Integrated circuit

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An integrated circuit (more often called an IC, microchip, silicon chip, computer chip, or chip) is a piece of specially prepared silicon (or another semiconductor) into which an electronic circuit is etched using photographic techniques. Silicon chips can contain logic gates, computer processors, memory and special devices. The chip is very fragile and so is normally surrounded by a tough plastic package. Electrical contact with the chip is provided through metal legs sticking out of the package.

There are two main advantages of ICs over discrete circuits: cost and performance. Cost is low because millions of transistors are printed as a complete unit by photolithography and not constructed as one transistor at a time. Performance is higher since the components switch quickly, consuming little power.

ICs are designed for different purposes. A chip may be designed as a calculator, which only works as a calculator. Integrated circuits can be classified into analog, digital and mixed signal (both analog and digital on the same chip).

Semiconductor[change | change source]

Side view of dual in-line package (DIP).
Picture of Plastic Quad Flat Pack(PQFP).

A semiconductor such as silicon can be controlled to conduct much or little. This allows making transistors that control each other. They are found in many household items such as radio, computers, telephones and other devices. Other semiconductor devices include solar cells, diodes, and LED’s (light emitting diode).[1]

Invention[change | change source]

In 1958 and 1959, two people had the idea for an integrated circuit at almost exactly the same time. Transistors had become an everyday thing used in computers. They affected everything from radios to phones and at the time manufacturers needed a better product. Transistors were smaller than vacuum tubes, but for some of the newest electronics, for example missile guidance, they weren't small enough.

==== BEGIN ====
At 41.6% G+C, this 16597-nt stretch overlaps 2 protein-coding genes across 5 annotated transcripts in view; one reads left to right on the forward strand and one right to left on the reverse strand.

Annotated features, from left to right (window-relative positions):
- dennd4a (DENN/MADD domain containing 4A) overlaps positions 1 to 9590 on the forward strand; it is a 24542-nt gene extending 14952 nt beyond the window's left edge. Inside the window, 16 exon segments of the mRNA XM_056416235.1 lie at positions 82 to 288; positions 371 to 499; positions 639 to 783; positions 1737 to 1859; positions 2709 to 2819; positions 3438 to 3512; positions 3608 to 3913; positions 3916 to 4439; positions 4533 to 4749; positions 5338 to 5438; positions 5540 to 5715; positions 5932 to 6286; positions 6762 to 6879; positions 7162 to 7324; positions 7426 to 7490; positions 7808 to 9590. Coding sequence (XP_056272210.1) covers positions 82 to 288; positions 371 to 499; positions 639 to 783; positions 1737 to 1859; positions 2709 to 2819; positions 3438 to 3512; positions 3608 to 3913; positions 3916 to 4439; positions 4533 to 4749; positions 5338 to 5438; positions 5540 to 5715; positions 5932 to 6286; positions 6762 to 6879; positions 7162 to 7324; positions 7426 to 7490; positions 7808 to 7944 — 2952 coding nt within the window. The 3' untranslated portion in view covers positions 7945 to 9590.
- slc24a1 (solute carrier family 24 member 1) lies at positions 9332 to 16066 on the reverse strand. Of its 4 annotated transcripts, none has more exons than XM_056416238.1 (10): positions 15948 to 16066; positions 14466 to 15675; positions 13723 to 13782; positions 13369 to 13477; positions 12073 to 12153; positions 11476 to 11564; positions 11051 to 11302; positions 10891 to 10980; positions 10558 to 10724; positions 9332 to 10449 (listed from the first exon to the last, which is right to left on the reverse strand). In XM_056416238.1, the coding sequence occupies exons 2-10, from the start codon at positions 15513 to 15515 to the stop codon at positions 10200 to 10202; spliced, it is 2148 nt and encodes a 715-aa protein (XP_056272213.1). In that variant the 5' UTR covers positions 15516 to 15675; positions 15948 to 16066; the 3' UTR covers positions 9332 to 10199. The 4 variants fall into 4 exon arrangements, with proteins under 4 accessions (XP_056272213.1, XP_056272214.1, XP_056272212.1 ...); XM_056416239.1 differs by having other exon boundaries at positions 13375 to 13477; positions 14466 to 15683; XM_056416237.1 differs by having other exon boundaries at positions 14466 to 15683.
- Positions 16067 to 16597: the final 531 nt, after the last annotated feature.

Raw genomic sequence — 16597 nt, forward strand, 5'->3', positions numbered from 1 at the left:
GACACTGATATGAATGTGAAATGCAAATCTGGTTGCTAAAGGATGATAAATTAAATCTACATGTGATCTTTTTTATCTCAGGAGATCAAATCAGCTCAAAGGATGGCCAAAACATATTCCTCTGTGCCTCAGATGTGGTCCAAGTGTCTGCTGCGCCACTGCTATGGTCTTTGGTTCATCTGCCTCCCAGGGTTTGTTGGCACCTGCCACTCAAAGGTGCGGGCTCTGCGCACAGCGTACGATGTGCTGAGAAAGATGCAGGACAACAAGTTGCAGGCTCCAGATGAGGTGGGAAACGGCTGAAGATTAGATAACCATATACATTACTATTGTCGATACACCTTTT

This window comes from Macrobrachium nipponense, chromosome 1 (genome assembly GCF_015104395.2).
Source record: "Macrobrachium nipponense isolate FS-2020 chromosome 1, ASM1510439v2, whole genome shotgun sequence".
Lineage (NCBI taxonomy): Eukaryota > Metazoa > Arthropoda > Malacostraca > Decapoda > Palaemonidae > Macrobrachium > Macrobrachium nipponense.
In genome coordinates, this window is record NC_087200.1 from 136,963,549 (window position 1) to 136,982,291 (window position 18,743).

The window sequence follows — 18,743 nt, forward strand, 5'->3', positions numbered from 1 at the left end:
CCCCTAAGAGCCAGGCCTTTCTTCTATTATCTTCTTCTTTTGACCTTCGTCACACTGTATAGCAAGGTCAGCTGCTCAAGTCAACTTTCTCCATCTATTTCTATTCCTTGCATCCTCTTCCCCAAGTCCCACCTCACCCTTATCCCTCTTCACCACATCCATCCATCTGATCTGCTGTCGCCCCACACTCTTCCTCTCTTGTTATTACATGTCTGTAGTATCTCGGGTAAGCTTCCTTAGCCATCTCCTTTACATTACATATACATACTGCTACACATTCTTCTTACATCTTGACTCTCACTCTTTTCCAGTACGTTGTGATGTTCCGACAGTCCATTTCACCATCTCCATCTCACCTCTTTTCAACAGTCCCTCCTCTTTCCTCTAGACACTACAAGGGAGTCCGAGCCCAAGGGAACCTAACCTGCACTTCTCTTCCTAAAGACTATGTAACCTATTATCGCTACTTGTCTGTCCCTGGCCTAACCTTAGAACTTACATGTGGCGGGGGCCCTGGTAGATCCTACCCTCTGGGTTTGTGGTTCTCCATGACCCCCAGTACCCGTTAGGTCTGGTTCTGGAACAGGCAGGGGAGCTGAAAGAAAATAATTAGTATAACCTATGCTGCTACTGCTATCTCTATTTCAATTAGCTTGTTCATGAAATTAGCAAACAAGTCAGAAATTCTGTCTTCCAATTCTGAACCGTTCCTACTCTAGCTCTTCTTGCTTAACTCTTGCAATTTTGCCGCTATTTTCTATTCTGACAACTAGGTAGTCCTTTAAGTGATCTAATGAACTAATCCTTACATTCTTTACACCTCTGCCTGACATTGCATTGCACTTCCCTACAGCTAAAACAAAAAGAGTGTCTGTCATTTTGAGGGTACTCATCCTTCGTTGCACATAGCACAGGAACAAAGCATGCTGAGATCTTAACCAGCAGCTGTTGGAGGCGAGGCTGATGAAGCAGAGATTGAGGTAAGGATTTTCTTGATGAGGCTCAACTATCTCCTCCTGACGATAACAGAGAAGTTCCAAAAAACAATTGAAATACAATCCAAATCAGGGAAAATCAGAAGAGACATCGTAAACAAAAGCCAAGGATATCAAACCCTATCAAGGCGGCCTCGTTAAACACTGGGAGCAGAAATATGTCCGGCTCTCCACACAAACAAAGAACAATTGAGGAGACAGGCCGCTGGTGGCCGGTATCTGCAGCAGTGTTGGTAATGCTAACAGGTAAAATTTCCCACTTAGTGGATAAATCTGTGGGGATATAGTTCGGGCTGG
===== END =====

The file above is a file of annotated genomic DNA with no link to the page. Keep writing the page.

One day in July, Jack Kilby was working at Texas Instruments when it occurred to him that all parts of a circuit, not just the transistor, could be made out of silicon. At the time, nobody was making capacitors or resistors out of semiconductors. This would change the future and make it easier to produce and sell integrated circuits. Kilby's boss liked the idea, and told him to get to work. By September 12, Kilby had built a working model, and on February 6, Texas Instruments filed a patent. Their first "Solid Circuit" was the size of a fingertip.

Meanwhile, in California, another man had the same idea. In January of 1959, Robert Noyce was working at the small Fairchild Semiconductor startup company. He also realized a whole circuit could be put into a single chip. While Kilby had worked out the details of making individual components, Noyce thought of a much better way to connect the parts. The design was called a "unitary circuit. All that detail paid off because on April 25, 1961, the patent office awarded the first patent for an integrated circuit to Robert Noyce while Kilby's application was still being analyzed. Today, both men are acknowledged as having independently conceived of the idea.[2]

Generations[change | change source]

name period numbers of transistors on each chip(approximately)
SSI (Small-Scale Integration) early 1960s one chip contains only a few transistors
MSI (Medium-Scale Integration) late 1960s hundreds of transistors on each chip
LSI (Large-Scale Integration) mid 1970s tens of thousands of transistors per chip
VLSI (Very Large-Scale Integration) late 20th


about hundreds of thousands of transistors

~ several billion transistors

ULSI (Ultra-Large Scale Integration) 21st century more than 1 million transistors

※ The difference between VLSI and ULSI is obscure.

Classification[change | change source]

Integrated circuits can be packaged as DIP (Dual in-line package), PLCC (Plastic leaded chip carrier), TSOP (Thin small-outline package), PQFP (Plastic Quad Flat Pack) and other chip package types. Some small ones are packaged for surface-mount technology. The transistors inside can be bipolar transistors in unusual circuits, such as those needing unusually high switching speeds. Most, however, are MOSFETs.

Related pages[change | change source]

References[change | change source]

  1. "IUPAC Gold Book - semiconductor". IUPAC Gold Book. International Union of Pure and Applied Chemistry. 2012 [last update]. Retrieved 17 June 2012.  Check date values in: |year= (help)
  2. "Integrated circuit".